A LIMERICK historian, writer, and member of the LGBTQIA+ community has welcomed plans to disregard historic convictions of men who were prosecuted for being gay.
It comes as Justice Minister Helen McEntee launches a public consultation to inform the development of a scheme to disregard historic convictions related to consensual sexual activity between men.
Author, Limerick Post contributor and award winning historian in residence at Ormston House, Sharon Slater, described the move as a “wonderful sign of progression, solidarity, and respect to have these historic criminal charges of consensual homosexual relationships overturned”.
But the scheme only refers to male activity and she told the Limerick Post why.
“The criminalisation of sodomy came into law initially with the Buggery Act 1533, during the time of Henry VIII. The law referred both men and women,” the Limerick historian explained.
“Then, in 1885, one sentence was added into law: ‘Any male person who, in public or private, commits, or is a party to the commission of, or procures or attempts to procure the commission by any male person of, any act of gross indecency with another male person’.
“This one sentence, known as the Labouchere Amendment, was widely interpreted as any male homosexual behaviour short of actual sodomy – which remained a separate crime.
“There is a story that when this addition was brought before Queen Victoria, it included the criminalising of lesbians, but she did not believe that women could carry out such acts, and so had that section of the law struck out.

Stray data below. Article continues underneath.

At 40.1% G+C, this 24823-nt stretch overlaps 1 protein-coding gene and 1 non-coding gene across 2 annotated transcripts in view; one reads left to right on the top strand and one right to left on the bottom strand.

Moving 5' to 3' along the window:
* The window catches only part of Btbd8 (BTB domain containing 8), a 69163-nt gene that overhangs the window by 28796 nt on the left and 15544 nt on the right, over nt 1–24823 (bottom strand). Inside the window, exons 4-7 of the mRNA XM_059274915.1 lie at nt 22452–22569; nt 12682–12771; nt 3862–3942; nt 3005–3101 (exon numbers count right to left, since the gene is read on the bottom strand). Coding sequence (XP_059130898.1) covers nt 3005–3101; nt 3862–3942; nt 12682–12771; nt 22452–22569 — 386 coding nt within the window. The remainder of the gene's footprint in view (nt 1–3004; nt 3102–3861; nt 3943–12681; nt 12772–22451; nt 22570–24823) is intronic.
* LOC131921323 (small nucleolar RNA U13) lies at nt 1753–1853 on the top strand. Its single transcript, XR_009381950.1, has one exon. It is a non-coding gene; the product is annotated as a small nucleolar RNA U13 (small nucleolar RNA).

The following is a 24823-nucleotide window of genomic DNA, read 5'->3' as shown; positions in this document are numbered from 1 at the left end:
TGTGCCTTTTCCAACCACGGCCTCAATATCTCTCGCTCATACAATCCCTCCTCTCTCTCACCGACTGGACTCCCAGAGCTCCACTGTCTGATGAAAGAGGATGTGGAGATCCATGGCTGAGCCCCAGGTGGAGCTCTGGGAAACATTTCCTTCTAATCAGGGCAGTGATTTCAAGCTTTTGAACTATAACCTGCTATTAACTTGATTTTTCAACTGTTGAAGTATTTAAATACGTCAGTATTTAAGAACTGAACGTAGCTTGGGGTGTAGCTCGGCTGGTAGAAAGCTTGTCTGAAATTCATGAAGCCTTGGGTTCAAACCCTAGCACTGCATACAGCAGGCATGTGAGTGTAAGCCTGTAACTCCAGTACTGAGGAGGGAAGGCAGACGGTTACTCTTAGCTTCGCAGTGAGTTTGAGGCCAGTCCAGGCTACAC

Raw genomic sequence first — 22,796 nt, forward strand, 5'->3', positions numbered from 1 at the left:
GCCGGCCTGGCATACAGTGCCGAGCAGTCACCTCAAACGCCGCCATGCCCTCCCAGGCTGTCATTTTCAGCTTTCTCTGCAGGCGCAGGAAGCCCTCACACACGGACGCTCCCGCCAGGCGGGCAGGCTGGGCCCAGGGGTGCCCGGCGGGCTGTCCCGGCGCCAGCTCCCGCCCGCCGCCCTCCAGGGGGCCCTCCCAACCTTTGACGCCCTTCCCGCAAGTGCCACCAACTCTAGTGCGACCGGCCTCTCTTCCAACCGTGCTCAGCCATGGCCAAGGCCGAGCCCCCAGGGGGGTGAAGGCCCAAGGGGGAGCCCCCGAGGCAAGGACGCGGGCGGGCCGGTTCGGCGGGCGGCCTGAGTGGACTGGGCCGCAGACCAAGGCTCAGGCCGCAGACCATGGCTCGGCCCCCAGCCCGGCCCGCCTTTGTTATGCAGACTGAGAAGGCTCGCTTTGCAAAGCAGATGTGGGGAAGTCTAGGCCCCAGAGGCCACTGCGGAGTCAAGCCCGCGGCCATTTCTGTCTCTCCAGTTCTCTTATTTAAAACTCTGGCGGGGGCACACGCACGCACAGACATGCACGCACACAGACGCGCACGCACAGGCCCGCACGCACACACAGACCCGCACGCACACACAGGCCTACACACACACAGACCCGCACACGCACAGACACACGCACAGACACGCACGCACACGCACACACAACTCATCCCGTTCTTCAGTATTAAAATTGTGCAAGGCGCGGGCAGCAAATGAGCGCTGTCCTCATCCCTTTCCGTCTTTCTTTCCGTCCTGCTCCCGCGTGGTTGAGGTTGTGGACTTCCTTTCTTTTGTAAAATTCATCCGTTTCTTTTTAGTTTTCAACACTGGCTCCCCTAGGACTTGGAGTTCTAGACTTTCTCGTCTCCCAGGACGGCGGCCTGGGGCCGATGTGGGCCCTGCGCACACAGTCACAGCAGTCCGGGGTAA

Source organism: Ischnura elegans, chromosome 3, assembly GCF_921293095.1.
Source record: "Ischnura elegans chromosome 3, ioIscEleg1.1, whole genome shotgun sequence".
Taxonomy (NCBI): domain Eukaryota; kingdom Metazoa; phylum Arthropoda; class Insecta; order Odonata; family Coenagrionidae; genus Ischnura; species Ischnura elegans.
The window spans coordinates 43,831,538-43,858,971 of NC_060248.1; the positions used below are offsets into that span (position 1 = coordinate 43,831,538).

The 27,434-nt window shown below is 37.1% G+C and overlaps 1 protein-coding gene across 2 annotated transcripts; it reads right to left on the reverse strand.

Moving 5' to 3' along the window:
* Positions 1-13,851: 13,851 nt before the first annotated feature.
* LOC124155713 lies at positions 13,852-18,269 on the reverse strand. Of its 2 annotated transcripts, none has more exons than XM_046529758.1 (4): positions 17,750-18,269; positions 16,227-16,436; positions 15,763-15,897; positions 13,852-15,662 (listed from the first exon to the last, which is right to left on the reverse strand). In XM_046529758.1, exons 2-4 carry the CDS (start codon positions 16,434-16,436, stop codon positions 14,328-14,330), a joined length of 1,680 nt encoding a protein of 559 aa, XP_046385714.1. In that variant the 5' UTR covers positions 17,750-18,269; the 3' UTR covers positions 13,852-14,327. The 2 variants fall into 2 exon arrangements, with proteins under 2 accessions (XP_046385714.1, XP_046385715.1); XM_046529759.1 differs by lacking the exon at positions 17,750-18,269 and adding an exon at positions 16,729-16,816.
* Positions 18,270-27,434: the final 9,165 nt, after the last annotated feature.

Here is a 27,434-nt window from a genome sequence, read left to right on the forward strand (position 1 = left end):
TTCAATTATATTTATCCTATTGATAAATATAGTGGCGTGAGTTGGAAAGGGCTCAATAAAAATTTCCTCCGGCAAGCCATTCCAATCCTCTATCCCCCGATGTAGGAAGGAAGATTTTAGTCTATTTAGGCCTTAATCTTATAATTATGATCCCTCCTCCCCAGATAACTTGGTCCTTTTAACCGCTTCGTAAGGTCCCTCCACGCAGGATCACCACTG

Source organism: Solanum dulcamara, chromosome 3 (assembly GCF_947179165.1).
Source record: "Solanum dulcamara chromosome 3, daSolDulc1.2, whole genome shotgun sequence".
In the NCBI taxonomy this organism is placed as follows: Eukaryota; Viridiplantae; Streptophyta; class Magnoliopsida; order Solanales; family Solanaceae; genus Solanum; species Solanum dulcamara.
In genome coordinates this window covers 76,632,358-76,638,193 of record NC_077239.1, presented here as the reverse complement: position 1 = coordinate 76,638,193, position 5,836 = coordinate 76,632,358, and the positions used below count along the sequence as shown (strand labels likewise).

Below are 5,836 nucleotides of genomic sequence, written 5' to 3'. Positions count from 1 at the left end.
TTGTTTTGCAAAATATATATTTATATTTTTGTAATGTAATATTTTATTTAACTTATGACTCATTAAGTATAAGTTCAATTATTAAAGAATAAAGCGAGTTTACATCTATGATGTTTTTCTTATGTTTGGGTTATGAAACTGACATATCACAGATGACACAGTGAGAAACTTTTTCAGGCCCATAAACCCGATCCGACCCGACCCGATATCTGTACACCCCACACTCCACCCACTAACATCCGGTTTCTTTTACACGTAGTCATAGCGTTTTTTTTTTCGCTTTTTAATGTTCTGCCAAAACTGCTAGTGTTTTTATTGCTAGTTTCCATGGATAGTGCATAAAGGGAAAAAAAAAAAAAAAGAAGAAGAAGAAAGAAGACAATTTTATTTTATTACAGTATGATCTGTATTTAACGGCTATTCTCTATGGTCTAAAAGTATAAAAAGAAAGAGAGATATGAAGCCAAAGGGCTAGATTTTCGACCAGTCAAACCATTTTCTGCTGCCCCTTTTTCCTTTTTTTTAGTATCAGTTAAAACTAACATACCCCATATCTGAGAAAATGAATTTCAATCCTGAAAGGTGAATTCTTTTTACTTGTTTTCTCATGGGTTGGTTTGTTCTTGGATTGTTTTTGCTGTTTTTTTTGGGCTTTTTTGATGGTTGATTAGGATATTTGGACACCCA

“Although this is an interesting myth, it is just that – a myth.
“Women, until relatively recently, were considered property and as such did not have autonomy over their own lives. They were the property of their fathers and then their husbands.
“It is important to remember that marital rape only became a crime under section 5 of the Criminal Law (Rape) (Amendment) Act in 1990.
“So many lesbians did not have the ability to explore their sexuality and, if they did, their relations had the options of having them placed in a Magdalene asylum or insane asylum.
“This does not mean that lesbians were completely invisible in Irish society. Those who were independently wealthy had a freedom not enjoyed by their counterparts.
“Lesbian couples were very much part of the Easter 1916 movement and the War of Independence. They were hidden in plain sight, with their relationships publicised through code words such as “she lives with her dear friend”.”
Ms Slater added that it is “a positive move in Ireland to recognise the negative impact these Draconian laws had on men in our society”.
“We have been moving forward as a country, in both small and large steps, with the decriminalisation of homosexuality in 1993 and the introduction of Marriage Equality in 2015.
“These steps forward do not negate the pain of those who lived through a period where their very existence was a crime.
“This move to disregard historic convictions will hopefully bring some solace to these men, their families, and friends.”
Affected persons and representative organisations are being asked by Minister McEntee to provide their personal lived experiences and input on a number of key issues. Their responses will inform the final recommendations of a Working Group.